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Astrokev

Best DSLR for astrophotography?

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Hi All

I currently have an aging Nikon D300 and a collection of Nikon / Nikon format lenses.

I'm starting to think about the benefits of upgrading this specifically for astro use. It would mainly be used connected to a scope (for deep sky and high frame-rate planetary imaging), but I also would want to use it for wideangle sky shots using standard lenses. Since I already have Nikon glass, it would seem sensible to get another Nikon, but I'm aware that Canon are (arguably) ahead of Nikon. So, what model should I consider?

The D810 and 810A are reportedly designed for astrophotography - I believe due to higher H-alpha sensitivity, but I'm not sure what other benefits these offer, or whether these models can be used for daylight photography (would daylight use give a strong red bias?). I'm also not sure of the difference between the standard and "A" version. Also, how does this model compare to Canon?

Canon had better software to allow PC control of the camera, but has Nikon improved in this area? This is something I maybe should consider?

Rather than the DSLR route, should I consider investing in a better CCD/CMOS camera instead? I currently have a ZWO120MM B&W camera, which is currently used for guiding.

Thanks for any thoughts / suggestions!

EDIT - I've just realised I should have posted this in the Equipment-Cameras forum. Apologies. Admins - is it possible to move this to the correct place? :)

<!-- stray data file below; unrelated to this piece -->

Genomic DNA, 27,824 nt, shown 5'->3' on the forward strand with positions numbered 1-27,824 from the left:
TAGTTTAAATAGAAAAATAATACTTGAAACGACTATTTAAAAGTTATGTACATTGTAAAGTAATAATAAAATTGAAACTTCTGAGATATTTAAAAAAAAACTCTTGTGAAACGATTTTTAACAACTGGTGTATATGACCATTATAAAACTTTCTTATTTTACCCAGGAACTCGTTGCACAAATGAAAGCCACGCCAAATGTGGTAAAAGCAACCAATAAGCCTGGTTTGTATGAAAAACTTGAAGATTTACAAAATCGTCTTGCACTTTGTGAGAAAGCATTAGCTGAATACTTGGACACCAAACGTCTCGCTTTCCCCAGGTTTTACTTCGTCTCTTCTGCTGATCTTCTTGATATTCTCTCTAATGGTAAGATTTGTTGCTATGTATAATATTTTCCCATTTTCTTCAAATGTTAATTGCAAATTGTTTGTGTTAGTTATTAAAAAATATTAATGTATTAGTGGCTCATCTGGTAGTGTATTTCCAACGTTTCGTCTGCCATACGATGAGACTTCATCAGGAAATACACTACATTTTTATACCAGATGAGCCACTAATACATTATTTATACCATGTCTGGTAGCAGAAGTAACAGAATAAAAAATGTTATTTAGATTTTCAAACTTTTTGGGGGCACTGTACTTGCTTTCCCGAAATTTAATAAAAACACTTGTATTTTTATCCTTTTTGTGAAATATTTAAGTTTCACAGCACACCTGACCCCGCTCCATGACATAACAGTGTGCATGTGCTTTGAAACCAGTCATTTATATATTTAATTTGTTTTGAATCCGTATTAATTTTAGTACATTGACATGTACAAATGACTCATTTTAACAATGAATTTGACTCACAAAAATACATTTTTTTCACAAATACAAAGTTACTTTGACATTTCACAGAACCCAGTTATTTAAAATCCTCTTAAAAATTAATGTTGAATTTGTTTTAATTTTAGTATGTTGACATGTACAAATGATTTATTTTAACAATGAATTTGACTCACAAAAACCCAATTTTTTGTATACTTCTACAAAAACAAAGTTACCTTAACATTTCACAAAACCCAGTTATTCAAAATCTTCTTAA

Edited by Astrokev

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APT controls Nikon's just fine and free/ Donate ware.

D5600 has nice sensor or used 5300 / 5500

They are very ... Small compared to your D300 (lovely camera) so a D7200 would be more of a direct replacement 

APT link https://ideiki.com/astro/Default.aspx

Edited by knobby
added link

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I would consider cooled astro CMOS (either mono or OSC, depending on your needs) over DSLR if you have the funds.

Depending on your budget, here are some options:

4/3 format:

https://www.firstlightoptics.com/zwo-cameras/zwo-asi-294mc-pro-usb-30-cooled-colour-camera.html

APS-C format:

https://www.firstlightoptics.com/zwo-cameras/zwo-asi-294mc-pro-usb-30-cooled-colour-camera.html

Full frame (no longer available due to limited run, but you could maybe still find it in stock somewhere, or second hand?):

https://www.firstlightoptics.com/zwo-cameras/zwo-asi094mc-pro-cooled-usb-30-colour-camera.html

https://www.firstlightoptics.com/zwo-cameras/zwo-asi128mc-pro-cooled-usb-30-colour-camera.html

There are a few CCD models out there in these sizes (mostly mono, but OSC is also available).

You can use appropriate adapter to attach regular lens to such camera. Since you will be working with computer - these can only work with computer and support is very good (in form of ASCOM drivers or similar).

CMOS will be usable on Moon/Planets/Solar for lucky imaging as well (with ROI).

 

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1 hour ago, Astrokev said:

...(for deep sky and high frame-rate planetary imaging)...

I'm probably wrong, but I don't think DSLRs are recommended for high frame rate planetary imaging!

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2 hours ago, knobby said:

APT controls Nikon's just fine and free/ Donate ware.